Featuring Anna Taddio, Professor at the Leslie Dan Faculty of Pharmacy and Jean Wilson, Assistant Professor at the Lawrence Bloomberg Faculty of Nursing
Thursday, November 25, 2021
7:00 pm – 8:15 pm
YouTube link will be sent to registrants
Parents, want to feel empowered with knowledge about what a vaccine is? And why it works? Preparing young children for vaccine experiences can be difficult. Join our experts, Anna Taddio, Professor at the Leslie Dan Faculty of Pharmacy and Jean Wilson, Assistant Professor at the Lawrence Bloomberg Faculty of Nursing, while they share child friendly explanations on vaccines that you can use to support your children’s curiosity on the topic. As well as practical resources on how to prepare your child for a positive vaccine experience to increase their comfort and confidence.
Erin LeDrew, Manager, Vaccine Clinic from CAMH and Leslie Alderman, Manager Vaccine Preventative Diseases from Niagara Region Public Health, will also join the discussion to provide clinical examples and strategies to support children through vaccine experiences, especially children with disabilities or children that may face other challenges.
Anna Taddio is a recognized expert in improving pain mitigation during medical procedures, particularly in children. She led seminal studies documenting the long-term effects of unmitigated pain in children and the effectiveness of pain-relieving interventions that are now part of routine care. In recent years, she led the development and validation of the CARD (Comfort, Ask, Relax, Distract) system, a tool that incorporates evidence-based interventions in the delivery of vaccinations at schools, which has been adapted to help manage anxiety during the COVID-19 pandemic. Taddio’s expertise has become even more critical during the pandemic. Her research has helped in the development of communication tools to help reduce vaccine hesitancy, and she has been featured in a number of media stories about vaccine side effects and strategies to mitigate them.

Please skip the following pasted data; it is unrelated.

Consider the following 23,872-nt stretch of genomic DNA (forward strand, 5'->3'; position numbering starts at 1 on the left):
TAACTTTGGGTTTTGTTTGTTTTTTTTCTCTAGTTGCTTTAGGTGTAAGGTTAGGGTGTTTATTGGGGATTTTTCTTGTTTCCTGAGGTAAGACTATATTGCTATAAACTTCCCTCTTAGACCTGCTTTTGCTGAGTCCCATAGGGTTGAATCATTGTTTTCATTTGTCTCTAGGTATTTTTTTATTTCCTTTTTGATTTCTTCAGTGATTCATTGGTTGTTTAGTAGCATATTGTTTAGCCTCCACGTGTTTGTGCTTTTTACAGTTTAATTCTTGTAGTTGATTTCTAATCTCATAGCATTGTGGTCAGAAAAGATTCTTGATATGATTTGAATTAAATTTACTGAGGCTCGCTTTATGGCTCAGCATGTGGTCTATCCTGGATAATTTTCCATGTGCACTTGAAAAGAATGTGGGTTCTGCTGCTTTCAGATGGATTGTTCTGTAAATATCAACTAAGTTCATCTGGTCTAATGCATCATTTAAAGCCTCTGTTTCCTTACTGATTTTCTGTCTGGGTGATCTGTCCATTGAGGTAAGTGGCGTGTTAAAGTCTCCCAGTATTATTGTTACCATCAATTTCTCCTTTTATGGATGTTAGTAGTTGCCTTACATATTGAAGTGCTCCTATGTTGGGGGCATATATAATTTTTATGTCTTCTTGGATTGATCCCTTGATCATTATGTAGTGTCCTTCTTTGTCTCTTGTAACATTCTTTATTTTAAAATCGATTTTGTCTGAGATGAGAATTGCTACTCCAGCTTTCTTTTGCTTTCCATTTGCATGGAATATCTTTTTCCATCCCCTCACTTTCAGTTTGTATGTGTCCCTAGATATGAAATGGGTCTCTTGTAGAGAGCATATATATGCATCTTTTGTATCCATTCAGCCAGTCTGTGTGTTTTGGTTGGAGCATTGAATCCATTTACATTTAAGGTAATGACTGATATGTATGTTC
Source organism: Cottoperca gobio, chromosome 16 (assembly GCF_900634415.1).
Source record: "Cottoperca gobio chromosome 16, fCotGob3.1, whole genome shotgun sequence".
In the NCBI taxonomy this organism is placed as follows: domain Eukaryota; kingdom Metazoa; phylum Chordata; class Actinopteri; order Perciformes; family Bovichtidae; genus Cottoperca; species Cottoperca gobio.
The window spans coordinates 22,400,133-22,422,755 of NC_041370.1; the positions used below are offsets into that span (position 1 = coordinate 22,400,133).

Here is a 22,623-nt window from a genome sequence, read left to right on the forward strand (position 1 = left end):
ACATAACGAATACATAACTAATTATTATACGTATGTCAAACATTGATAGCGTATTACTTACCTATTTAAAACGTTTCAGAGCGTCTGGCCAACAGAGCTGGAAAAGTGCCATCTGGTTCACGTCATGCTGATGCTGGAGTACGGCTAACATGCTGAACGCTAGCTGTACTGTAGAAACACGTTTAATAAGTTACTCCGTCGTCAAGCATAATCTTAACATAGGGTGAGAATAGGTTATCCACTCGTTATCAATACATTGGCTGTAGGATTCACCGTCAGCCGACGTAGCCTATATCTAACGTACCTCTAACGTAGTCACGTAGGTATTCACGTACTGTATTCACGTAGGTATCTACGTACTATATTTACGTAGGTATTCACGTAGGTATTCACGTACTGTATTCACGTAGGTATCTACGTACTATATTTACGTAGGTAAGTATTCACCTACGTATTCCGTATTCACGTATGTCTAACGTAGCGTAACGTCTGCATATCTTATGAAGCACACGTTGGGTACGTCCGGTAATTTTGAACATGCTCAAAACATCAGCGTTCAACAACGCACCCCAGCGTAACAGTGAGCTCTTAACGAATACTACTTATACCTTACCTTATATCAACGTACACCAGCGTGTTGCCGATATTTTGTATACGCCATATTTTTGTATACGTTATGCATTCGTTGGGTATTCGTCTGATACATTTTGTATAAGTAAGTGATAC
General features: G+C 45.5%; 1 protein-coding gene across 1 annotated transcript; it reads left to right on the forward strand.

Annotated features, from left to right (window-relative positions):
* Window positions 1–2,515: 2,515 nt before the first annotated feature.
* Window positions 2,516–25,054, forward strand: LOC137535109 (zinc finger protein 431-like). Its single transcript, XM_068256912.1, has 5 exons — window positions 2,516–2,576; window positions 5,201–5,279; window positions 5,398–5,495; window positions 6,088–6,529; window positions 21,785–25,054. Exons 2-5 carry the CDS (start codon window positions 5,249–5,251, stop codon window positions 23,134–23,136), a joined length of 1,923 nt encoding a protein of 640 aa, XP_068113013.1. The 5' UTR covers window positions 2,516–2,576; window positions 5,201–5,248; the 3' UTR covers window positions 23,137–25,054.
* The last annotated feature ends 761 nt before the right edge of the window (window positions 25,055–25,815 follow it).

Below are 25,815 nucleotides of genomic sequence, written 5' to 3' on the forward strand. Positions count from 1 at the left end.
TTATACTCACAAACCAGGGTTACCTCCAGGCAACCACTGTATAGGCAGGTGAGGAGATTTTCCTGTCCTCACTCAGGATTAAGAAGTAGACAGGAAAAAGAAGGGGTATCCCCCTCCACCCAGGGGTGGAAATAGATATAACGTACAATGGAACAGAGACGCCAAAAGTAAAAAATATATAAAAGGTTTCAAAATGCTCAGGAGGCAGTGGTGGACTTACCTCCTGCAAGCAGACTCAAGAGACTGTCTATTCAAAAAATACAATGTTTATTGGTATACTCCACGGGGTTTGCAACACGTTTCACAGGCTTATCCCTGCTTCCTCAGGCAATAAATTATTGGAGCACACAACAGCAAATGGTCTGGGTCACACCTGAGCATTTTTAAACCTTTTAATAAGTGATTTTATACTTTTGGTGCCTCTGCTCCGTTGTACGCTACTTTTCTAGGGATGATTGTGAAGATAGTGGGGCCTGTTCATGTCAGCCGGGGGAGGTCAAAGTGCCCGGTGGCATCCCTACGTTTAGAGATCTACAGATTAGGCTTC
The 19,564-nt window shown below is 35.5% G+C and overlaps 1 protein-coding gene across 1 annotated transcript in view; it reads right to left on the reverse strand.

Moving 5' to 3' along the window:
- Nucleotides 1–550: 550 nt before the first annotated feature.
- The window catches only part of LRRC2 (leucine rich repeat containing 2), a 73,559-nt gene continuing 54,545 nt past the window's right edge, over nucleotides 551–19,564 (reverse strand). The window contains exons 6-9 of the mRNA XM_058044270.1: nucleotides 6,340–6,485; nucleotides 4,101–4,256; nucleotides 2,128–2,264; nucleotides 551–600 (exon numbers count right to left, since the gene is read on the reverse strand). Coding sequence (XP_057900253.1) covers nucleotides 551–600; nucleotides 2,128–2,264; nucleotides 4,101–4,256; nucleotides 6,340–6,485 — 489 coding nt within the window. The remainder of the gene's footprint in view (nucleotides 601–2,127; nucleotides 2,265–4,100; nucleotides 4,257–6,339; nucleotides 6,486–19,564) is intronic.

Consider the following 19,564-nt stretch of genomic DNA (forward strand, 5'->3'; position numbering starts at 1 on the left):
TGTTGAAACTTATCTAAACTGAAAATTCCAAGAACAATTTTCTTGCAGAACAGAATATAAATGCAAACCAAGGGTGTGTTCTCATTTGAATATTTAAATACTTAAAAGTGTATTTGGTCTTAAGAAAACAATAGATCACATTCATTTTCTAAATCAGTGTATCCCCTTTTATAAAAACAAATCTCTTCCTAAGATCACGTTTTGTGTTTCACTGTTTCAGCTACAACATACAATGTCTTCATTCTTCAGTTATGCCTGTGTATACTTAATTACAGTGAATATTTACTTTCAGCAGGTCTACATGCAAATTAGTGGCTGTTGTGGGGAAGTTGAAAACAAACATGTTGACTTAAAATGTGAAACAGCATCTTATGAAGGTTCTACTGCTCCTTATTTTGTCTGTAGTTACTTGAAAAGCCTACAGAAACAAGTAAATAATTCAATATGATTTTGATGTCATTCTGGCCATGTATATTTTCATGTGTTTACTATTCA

Jean Wilson, Nurse Practitioner and Assistant Professor at the Lawrence Bloomberg Faculty of Nursing, began her career as a nurse working in remote fly-in communities in the North where nurses are responsible for delivering both primary and public health care to many Indigenous communities. Wilson has also worked on outbreak surveillance and investigations in Canada on behalf of the Public Health Agency of Canada, and with the Canadian Armed Forces in Bosnia just after 9/11 when bioterrorism was considered a significant threat. Her experience in the zoonotic division, managing and understanding outbreaks that arise from animal to human transmission, has prepared her immensely for helping communities impacted by Covid-19. Wilson developed an educational module as part of the pathophysiology and pharmacology course she teaches that discusses the types of vaccines being used to protect against Covid-19 including those that use mRNA. Describing the pros and cons of each vaccine, Wilson’s course empowers nurse practitioners entering the field to be better able to communicate with patients around vaccine hesitancy.